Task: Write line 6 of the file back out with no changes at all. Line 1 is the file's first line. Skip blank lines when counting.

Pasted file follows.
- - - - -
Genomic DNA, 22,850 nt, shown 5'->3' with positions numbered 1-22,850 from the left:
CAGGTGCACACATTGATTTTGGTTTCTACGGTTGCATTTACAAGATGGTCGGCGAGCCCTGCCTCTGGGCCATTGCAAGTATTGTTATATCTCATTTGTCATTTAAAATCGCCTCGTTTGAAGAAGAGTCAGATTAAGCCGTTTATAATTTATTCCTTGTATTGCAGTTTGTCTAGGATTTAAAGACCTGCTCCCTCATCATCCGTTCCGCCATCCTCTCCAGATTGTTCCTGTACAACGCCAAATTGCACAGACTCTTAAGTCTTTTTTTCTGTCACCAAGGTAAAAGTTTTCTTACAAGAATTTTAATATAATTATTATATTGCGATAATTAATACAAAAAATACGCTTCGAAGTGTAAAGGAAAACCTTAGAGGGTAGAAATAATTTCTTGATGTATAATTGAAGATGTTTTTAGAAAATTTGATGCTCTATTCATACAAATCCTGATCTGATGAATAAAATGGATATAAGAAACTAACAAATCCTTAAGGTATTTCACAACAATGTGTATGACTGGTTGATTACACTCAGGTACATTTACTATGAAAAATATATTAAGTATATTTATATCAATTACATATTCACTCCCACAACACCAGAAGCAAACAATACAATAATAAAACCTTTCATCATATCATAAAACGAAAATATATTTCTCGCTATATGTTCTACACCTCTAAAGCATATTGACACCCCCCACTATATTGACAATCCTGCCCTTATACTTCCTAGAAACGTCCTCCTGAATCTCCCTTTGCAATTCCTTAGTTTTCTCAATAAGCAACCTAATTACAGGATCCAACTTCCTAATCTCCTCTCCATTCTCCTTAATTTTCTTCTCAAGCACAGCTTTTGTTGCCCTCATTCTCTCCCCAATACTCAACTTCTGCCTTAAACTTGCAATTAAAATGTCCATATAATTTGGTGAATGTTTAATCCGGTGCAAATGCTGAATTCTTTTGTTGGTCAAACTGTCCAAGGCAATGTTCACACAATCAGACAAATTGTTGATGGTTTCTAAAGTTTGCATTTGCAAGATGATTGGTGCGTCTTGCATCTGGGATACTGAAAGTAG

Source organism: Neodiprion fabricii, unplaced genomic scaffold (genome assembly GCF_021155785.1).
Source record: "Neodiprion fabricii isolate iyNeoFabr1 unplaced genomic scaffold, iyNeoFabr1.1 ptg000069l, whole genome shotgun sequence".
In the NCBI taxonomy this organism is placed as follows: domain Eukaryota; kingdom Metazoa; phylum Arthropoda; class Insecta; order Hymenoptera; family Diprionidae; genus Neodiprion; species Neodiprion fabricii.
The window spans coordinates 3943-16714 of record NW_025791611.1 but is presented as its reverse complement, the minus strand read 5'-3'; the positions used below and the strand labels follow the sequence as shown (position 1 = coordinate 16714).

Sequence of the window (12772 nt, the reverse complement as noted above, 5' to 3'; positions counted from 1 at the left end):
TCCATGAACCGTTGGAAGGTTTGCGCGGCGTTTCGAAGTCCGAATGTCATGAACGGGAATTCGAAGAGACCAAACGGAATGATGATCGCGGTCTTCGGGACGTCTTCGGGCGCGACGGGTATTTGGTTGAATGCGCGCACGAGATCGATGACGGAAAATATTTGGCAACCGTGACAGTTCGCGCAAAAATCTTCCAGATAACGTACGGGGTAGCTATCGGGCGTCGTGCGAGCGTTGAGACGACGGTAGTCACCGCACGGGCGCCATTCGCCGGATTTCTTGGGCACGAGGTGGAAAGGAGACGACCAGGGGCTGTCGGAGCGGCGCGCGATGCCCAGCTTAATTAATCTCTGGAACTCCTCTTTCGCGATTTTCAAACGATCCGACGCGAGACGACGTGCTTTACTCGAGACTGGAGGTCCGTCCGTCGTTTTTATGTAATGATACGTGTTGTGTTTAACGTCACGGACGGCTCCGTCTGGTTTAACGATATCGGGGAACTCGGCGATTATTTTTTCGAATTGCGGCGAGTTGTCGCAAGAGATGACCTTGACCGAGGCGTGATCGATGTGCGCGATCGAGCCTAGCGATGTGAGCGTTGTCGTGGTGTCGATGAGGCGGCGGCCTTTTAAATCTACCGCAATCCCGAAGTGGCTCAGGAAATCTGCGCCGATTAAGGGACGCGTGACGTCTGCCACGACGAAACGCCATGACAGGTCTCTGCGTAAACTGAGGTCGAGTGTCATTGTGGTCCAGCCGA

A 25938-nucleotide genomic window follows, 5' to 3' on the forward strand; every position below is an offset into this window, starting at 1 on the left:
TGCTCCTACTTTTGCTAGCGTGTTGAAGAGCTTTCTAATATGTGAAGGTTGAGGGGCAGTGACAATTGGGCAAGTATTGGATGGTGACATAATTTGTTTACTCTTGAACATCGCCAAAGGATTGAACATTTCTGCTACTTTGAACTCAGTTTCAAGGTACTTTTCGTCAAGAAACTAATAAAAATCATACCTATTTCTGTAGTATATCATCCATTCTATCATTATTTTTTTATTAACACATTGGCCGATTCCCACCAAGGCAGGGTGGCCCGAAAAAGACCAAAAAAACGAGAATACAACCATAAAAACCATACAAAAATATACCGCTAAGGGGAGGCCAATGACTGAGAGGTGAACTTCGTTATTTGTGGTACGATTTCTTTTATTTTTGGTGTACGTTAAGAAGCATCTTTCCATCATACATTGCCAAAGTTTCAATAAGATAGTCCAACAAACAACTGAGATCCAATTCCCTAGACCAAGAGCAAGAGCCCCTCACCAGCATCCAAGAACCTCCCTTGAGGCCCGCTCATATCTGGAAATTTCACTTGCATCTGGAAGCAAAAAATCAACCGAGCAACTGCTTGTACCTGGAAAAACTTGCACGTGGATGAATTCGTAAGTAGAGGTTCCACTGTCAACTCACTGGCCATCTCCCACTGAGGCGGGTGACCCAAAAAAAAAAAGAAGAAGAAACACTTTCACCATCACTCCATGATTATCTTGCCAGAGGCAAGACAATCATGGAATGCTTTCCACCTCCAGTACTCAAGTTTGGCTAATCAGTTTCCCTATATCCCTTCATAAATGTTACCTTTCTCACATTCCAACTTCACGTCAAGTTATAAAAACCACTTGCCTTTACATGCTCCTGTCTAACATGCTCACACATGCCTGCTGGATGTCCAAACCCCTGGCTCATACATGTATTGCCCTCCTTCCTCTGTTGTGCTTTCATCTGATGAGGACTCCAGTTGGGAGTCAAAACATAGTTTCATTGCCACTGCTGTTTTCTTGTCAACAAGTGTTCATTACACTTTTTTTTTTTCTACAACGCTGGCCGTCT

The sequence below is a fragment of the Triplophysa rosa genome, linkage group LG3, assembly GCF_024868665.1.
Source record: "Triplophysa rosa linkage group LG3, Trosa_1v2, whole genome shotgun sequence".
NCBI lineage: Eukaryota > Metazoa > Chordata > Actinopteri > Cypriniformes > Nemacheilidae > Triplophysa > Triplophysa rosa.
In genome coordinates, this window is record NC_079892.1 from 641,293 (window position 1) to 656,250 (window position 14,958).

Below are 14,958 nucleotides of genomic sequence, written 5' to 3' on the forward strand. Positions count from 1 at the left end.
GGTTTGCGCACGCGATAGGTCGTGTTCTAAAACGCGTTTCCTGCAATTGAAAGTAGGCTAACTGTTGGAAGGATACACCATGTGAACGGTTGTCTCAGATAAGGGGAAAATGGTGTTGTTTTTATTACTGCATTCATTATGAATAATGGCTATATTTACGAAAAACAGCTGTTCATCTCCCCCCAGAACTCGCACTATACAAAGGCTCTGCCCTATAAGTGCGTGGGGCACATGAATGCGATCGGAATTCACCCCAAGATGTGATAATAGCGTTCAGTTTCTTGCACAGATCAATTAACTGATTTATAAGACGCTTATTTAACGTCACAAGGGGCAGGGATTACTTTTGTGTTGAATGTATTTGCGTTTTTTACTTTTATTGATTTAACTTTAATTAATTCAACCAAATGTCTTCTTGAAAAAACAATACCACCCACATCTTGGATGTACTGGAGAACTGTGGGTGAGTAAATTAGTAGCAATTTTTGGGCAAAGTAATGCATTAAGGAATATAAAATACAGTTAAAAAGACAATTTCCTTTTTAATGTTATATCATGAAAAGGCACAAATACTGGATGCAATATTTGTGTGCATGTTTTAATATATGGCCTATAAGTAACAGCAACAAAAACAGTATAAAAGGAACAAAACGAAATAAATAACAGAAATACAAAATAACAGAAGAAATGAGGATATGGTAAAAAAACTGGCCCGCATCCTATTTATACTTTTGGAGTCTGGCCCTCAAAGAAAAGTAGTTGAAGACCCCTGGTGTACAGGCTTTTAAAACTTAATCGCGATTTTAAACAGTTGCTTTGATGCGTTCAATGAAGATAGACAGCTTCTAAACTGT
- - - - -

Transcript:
The window spans coordinates 3943-16714 of record NW_025791611.1 but is presented as its reverse complement, the minus strand read 5'-3'; the positions used below and the strand labels follow the sequence as shown (position 1 = coordinate 16714).